Ordering

Orders can be made between Wednesdays 11 am and Mondays 7 am. Order here, by online shop alternatively if you have limited internet access download the pdf catalog and order with Jess by email on jess@clearwatergardens.com.au or text 0438948745

Delivery

Pick up your box on Tuesdays 3:00 to 4:00 pm from outside the Bowling Club in Bowra St, Bellingen

Payment

Paypal, cash at delivery or direct deposit

Farm Happenings - 12 October

Spring is well underway and we are doing our best to keep up. Spring has been marked by the birth of 7 (so far) baby goats. 3 out of 4 mama’s have had twins with one mama goat still waiting. It’s very playful in the goat paddock. The setting up of a new season growing area was a huge job but now we get to plant it out, like colouring in our picture. We are sowing weekly and transplanting like mad but we pass most of the time weeding and are challenged with the best way to reduce this highly laborious task while keeping our integrity and respect for the soil structure and soil life. It is inevitable in one way or another to turn the soil and each time we do more weeds are brought up to the surface to germinate, this is most challenging with carrots which germinate slowly, grow slowly and require the most meticulous and precise of weeding plus we have a large area to look after as nearly everyone loves carrots (as apposed to dear ol’ turnips). The perennial garden beds are done so we have growing now blueberries, asparagus, taro, orach, chilli and flowers including edible day lilies. We are in-between seasons now so there is bit of a shortage of produce as the cool season finishes yet the warm season veg is a bit of a way off. It’s too warm now for broccoli and cauliflower so the bees are enjoying the abundance of flowering broccoli and cauli but let’s look forward to sweet vine ripened tomatoes with basil, eggplants, cucumber, okra, corn, beans, edamame soy beans, basil, pumpkins, watermelons and more (including carrots).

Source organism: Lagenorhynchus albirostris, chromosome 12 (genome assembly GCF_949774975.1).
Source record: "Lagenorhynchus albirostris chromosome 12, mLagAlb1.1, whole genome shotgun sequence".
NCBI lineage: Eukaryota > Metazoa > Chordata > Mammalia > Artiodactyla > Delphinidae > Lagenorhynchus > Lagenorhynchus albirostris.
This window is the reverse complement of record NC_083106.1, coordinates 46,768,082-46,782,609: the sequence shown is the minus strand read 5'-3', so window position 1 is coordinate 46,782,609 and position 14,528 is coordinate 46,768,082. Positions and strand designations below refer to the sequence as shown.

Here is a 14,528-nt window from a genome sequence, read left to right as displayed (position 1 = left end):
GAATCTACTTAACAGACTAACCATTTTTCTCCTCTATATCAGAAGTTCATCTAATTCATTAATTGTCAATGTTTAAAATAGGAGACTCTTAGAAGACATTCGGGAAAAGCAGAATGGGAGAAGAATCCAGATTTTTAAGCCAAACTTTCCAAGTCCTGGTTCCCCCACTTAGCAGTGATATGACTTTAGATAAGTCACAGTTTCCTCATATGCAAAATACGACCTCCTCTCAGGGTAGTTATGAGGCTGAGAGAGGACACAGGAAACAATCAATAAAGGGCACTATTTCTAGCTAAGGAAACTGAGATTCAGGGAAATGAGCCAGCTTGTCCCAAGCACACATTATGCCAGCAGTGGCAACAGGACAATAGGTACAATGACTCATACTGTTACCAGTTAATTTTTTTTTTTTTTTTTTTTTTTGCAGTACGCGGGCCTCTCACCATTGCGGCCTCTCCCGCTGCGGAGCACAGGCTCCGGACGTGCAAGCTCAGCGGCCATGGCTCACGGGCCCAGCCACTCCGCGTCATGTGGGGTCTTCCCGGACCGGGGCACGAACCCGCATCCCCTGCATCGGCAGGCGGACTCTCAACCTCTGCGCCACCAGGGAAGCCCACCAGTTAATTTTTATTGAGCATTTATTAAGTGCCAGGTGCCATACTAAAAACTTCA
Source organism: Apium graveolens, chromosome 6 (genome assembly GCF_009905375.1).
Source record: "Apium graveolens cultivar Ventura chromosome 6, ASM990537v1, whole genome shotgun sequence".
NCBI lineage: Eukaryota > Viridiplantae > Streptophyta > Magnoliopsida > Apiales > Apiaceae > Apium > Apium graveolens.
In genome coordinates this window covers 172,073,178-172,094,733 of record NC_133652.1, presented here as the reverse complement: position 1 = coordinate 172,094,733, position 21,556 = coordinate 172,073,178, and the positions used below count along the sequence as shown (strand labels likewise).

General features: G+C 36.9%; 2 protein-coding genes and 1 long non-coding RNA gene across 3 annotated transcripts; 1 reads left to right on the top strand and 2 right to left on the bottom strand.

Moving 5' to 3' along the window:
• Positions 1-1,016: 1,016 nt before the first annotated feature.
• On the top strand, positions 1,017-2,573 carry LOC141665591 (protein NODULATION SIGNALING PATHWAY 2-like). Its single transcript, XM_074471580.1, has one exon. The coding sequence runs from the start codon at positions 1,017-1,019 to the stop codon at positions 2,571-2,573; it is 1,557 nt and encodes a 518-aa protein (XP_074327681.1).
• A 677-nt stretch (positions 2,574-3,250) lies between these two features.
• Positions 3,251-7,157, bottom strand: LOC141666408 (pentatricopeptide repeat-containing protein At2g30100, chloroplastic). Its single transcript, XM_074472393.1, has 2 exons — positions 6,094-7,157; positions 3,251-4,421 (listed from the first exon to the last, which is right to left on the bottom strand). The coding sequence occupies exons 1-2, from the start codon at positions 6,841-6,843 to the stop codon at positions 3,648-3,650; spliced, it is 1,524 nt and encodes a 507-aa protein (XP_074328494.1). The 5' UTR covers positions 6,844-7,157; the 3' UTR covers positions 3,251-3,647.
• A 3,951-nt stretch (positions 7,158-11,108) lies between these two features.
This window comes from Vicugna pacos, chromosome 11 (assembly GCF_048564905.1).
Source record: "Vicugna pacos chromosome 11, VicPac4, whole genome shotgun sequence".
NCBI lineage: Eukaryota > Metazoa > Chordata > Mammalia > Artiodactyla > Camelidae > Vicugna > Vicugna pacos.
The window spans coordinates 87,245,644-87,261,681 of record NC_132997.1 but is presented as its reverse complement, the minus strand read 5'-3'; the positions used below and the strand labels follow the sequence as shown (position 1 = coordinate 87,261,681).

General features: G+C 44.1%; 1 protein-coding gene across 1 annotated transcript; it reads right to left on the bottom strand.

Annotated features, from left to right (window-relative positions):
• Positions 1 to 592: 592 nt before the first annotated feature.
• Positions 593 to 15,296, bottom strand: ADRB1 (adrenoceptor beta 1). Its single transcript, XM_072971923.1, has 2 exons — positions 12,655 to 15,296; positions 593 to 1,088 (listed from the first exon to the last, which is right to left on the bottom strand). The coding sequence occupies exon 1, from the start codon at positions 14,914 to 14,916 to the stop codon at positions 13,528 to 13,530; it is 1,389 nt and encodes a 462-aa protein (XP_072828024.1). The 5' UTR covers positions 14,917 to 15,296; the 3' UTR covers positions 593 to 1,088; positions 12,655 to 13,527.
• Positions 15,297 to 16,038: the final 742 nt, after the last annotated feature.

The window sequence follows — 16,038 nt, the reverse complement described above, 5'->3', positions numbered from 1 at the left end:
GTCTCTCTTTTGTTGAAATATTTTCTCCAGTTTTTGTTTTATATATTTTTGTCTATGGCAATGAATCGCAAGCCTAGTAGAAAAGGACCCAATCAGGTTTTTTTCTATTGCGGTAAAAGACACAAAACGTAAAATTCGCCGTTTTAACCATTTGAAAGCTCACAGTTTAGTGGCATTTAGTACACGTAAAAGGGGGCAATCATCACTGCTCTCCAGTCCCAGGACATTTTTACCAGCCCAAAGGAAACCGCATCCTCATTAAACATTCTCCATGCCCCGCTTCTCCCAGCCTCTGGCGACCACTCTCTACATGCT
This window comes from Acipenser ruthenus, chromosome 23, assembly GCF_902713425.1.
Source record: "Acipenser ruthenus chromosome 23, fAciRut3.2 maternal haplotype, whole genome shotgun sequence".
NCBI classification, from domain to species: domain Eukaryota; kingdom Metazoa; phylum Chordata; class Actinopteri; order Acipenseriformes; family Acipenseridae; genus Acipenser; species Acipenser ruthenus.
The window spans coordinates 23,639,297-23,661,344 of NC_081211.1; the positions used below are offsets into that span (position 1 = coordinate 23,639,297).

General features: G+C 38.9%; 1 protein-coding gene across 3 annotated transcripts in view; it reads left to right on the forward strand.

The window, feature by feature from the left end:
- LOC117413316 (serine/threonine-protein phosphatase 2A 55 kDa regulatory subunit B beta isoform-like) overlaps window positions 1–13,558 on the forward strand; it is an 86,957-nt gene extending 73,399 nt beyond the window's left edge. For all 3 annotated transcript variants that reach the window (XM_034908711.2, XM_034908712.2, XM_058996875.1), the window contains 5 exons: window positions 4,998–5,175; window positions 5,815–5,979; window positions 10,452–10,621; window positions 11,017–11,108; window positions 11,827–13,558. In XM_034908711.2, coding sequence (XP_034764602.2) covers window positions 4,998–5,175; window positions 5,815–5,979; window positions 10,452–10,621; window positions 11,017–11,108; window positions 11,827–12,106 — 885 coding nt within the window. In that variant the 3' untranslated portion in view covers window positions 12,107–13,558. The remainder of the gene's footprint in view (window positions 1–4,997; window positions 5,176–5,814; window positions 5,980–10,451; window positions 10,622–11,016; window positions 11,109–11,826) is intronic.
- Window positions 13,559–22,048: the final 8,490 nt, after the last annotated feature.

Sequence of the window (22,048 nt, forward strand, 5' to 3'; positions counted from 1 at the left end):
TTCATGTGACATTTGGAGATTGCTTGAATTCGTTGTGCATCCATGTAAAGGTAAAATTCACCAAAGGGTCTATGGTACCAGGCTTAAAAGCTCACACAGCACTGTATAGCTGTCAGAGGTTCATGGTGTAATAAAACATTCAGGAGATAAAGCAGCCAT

Farm Happenings - 17 August

The cross over of seasons is always really busy – in the field as well as on paper with crop schedules and planning where everything will be placed over the next 6 months. In the field we are just about finished preparing the new plot for warm season crops, we have just finished the first big spring sowing. We haven’t had a frost for a while and the soil must be warming up somewhat as warm season weeds are appearing again and new sprouts are germinating from last seasons pumpkin patch. Our lovely broccoli and cauliflower supply will start to dwindle now as the florets are too keen to blossom with the warmer weather but that will be nice for the bees. I’ve got the main warm season crops on my mind again such as tomatoes, eggplants, cucumbers and watermelons. The parsnip trial has done well so i’ll increase plantings of those next autumn and I think the only other cool season crop still to come is the broad beans, I keep thinking any moment now but they just keep flowering. I’m expecting them en masse sometime soon. Oh, and japanese turnips as well as kohlrabi. The latest lot of beetroot is ready as baby beets which are sweeter than the earlier plantings, I suppose because they have grown slowly during the coldest part of the year. Trials for this coming season include yams, new guinea bean, winged bean, wasabi and taro. Hopefully some flowers for cutting too. I’m very keen on the idea of organic cut flowers as an alternative to the chemically intensive floriculture industry. Certain flowers are also useful for attracting beneficial insects and provide bee forage. Once we are on top of setting up for spring we will begin tidying up the cool season plot, rolling up all the irrigation line and putting in green manures after the soil has given us all those lovely cool season greens and root veggies. Warmer weather welcomes the array of vine crops to do their thing.